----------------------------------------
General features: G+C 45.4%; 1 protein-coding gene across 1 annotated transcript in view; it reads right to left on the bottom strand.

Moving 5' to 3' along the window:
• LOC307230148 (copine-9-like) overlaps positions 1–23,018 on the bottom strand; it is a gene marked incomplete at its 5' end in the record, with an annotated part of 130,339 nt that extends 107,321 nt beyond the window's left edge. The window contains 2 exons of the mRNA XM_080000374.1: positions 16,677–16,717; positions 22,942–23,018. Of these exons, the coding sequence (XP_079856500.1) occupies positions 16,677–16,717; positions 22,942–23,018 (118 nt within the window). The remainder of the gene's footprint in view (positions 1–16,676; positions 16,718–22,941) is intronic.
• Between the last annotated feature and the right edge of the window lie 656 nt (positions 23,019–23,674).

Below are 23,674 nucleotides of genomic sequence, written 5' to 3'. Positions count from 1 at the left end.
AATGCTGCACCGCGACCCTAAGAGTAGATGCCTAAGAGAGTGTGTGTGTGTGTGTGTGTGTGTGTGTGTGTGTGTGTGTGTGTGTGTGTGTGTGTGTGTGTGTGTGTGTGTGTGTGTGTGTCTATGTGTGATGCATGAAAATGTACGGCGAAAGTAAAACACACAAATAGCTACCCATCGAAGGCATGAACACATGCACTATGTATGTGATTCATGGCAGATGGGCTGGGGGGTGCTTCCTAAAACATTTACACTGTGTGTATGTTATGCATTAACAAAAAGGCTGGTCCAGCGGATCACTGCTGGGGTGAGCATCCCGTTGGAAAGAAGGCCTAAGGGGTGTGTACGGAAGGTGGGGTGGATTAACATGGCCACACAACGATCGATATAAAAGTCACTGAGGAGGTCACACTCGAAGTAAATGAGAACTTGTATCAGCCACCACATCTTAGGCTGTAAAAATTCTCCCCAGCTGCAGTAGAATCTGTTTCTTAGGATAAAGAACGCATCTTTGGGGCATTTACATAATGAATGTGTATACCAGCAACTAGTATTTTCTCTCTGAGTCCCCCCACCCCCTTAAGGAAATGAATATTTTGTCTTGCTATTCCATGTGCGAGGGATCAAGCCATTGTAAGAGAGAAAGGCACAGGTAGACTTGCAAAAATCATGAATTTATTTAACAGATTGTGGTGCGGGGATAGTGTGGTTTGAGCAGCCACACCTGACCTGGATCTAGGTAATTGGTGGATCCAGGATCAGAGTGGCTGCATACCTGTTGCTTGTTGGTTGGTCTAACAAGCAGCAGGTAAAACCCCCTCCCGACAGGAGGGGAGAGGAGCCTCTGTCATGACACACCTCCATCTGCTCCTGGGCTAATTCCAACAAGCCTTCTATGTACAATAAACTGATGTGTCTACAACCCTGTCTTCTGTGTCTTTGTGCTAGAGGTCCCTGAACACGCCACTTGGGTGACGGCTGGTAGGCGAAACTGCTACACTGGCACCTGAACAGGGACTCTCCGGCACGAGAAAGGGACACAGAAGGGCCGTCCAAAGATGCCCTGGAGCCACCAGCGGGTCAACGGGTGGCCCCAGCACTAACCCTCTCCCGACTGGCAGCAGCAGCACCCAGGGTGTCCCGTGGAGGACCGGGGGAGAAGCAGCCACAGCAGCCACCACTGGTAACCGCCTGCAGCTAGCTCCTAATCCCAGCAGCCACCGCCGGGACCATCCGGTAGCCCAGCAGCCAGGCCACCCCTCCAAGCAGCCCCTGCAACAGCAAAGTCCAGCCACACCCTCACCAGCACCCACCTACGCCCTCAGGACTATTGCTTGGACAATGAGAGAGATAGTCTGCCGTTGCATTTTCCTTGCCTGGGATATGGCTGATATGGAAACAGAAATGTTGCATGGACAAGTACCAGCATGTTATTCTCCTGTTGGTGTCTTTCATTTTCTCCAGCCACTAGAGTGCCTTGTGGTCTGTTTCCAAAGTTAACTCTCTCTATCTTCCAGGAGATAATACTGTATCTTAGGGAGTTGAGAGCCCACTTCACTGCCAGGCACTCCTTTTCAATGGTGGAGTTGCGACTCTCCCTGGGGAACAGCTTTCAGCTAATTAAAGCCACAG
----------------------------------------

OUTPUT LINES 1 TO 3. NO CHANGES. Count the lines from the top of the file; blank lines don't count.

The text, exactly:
General features: G+C 45.4%; 1 protein-coding gene across 1 annotated transcript in view; it reads right to left on the bottom strand.

Moving 5' to 3' along the window:
• LOC307230148 (copine-9-like) overlaps positions 1–23,018 on the bottom strand; it is a gene marked incomplete at its 5' end in the record, with an annotated part of 130,339 nt that extends 107,321 nt beyond the window's left edge. The window contains 2 exons of the mRNA XM_080000374.1: positions 16,677–16,717; positions 22,942–23,018. Of these exons, the coding sequence (XP_079856500.1) occupies positions 16,677–16,717; positions 22,942–23,018 (118 nt within the window). The remainder of the gene's footprint in view (positions 1–16,676; positions 16,718–22,941) is intronic.